In choosing where to do your degree in Museum, Gallery and Heritage Studies it is critically important that you have access to lots of examples of important venues, sites and organisations. The Hatton Gallery and the Great North Museum: Hancock are Newcastle University's own gallery and museum, with significant art, archaeology and natural history collections.
ICCHS is undoubtedly located in one of the best places in the UK, if not in the world, to study museum, gallery and heritage studies. The big cities in the region are all relatively close to one another, and are home to numerous museums and galleries, while coast, countryside and major heritage sites are within easy reach.
The MA programmes make full use of the cultural and heritage resources available through study visits, placements and through the teaching contribution of professionals from the region and elsewhere.
The region is particularly famous for its galleries. These include large, internationally renowned institutions such as BALTIC Centre for Contemporary Art (the biggest gallery of its kind in the world), the Middlesborough Institute of Modern Art, the Laing Art Gallery, the Northern Gallery of Contemporary Art and the National Glass Centre. In Newcastle Gateshead there is a thriving art scene and a plethora of smaller, independent galleries with vibrant exhibition programmes. Newcastle hosts internationally significant arts events, including the biennial Audio-Visual Festival and the yearly Design Event Festival, the Glow Festival and the NewcastleGateshead Art Fair.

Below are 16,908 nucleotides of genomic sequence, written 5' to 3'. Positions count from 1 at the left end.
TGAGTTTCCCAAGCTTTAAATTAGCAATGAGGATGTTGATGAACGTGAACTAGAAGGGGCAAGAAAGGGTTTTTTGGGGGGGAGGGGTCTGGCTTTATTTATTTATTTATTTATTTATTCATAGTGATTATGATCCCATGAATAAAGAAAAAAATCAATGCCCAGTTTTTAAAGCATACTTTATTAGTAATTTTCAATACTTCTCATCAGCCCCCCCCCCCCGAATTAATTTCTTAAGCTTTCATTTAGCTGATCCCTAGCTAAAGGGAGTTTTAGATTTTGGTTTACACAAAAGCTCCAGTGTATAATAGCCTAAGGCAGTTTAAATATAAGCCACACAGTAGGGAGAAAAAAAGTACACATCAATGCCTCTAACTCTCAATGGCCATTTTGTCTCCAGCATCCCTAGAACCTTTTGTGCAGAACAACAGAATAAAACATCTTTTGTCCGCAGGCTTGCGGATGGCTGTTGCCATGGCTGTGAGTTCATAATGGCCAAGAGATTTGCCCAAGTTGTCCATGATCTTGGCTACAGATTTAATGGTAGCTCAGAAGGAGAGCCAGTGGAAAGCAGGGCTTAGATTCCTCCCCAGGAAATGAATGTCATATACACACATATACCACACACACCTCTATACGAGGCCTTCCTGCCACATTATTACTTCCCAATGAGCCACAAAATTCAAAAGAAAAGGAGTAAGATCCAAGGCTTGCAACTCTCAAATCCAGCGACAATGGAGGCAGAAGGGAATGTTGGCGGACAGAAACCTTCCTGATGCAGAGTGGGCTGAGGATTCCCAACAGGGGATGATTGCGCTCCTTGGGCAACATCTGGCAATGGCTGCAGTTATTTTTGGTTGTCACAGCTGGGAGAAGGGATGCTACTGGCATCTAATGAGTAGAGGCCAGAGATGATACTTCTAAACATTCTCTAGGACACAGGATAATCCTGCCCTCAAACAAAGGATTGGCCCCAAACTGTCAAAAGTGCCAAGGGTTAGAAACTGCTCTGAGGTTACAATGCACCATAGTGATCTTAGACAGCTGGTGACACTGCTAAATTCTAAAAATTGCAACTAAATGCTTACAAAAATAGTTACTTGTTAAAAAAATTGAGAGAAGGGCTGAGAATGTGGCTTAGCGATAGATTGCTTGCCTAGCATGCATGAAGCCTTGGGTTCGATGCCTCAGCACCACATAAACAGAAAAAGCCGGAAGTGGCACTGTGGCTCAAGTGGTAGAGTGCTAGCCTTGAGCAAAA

The region has important World Heritage sites such as Hadrian’s Wall and Durham Cathedral and Castle, alongside major National Trust sites such as Wallington Hall and Cragside. There are, of course, numerous historic castles and areas of outstanding natural beauty, including the north Pennines in Northumberland National Park and the Northumberland coast. The Northumberland countryside is also home to large quantities of prehistoric rock art. The urban heritage of the region is also significant, in particular in the eighteenth-century heart of Newcastle and the medieval buildings of Newcastle and nearby Durham City. Additionally, the region has strong intangible heritage traditions relating to music, dance, agriculture and sport.
Tyne and Wear Archives and Museums (TWAM), England’s largest local authority service, operates several museums across the region. TWAM cares for internationally important collections relating to art, natural history, science, social history, military history, transport, ethnography. We have strong links with the spectacular Bowes Museum, Hartlepool Historic Quay, the Centre for Life and Beamish, the largest open-air museum in the world.
An extensive account of the city and the region is available in the University's City Life! portal.